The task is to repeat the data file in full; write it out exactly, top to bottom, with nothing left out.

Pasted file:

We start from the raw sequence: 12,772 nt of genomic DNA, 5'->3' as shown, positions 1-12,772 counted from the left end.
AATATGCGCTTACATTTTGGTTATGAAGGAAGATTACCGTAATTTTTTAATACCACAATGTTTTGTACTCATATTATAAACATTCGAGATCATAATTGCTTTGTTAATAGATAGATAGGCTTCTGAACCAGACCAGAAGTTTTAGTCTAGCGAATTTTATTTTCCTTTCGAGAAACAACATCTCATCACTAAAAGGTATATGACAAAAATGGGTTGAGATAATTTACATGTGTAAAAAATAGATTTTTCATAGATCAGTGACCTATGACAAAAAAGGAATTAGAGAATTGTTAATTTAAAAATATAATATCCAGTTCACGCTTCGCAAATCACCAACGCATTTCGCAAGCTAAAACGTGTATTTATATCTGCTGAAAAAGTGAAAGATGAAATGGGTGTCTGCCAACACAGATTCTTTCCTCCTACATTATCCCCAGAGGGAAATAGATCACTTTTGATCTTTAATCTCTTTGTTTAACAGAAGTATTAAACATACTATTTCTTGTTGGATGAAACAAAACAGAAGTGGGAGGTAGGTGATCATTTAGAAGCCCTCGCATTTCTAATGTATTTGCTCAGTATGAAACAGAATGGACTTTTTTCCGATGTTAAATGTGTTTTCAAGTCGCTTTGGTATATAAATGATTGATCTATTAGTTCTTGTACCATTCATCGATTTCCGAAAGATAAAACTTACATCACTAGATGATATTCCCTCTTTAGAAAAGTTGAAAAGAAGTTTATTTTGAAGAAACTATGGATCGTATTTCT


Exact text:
We start from the raw sequence: 12,772 nt of genomic DNA, 5'->3' as shown, positions 1-12,772 counted from the left end.
AATATGCGCTTACATTTTGGTTATGAAGGAAGATTACCGTAATTTTTTAATACCACAATGTTTTGTACTCATATTATAAACATTCGAGATCATAATTGCTTTGTTAATAGATAGATAGGCTTCTGAACCAGACCAGAAGTTTTAGTCTAGCGAATTTTATTTTCCTTTCGAGAAACAACATCTCATCACTAAAAGGTATATGACAAAAATGGGTTGAGATAATTTACATGTGTAAAAAATAGATTTTTCATAGATCAGTGACCTATGACAAAAAAGGAATTAGAGAATTGTTAATTTAAAAATATAATATCCAGTTCACGCTTCGCAAATCACCAACGCATTTCGCAAGCTAAAACGTGTATTTATATCTGCTGAAAAAGTGAAAGATGAAATGGGTGTCTGCCAACACAGATTCTTTCCTCCTACATTATCCCCAGAGGGAAATAGATCACTTTTGATCTTTAATCTCTTTGTTTAACAGAAGTATTAAACATACTATTTCTTGTTGGATGAAACAAAACAGAAGTGGGAGGTAGGTGATCATTTAGAAGCCCTCGCATTTCTAATGTATTTGCTCAGTATGAAACAGAATGGACTTTTTTCCGATGTTAAATGTGTTTTCAAGTCGCTTTGGTATATAAATGATTGATCTATTAGTTCTTGTACCATTCATCGATTTCCGAAAGATAAAACTTACATCACTAGATGATATTCCCTCTTTAGAAAAGTTGAAAAGAAGTTTATTTTGAAGAAACTATGGATCGTATTTCT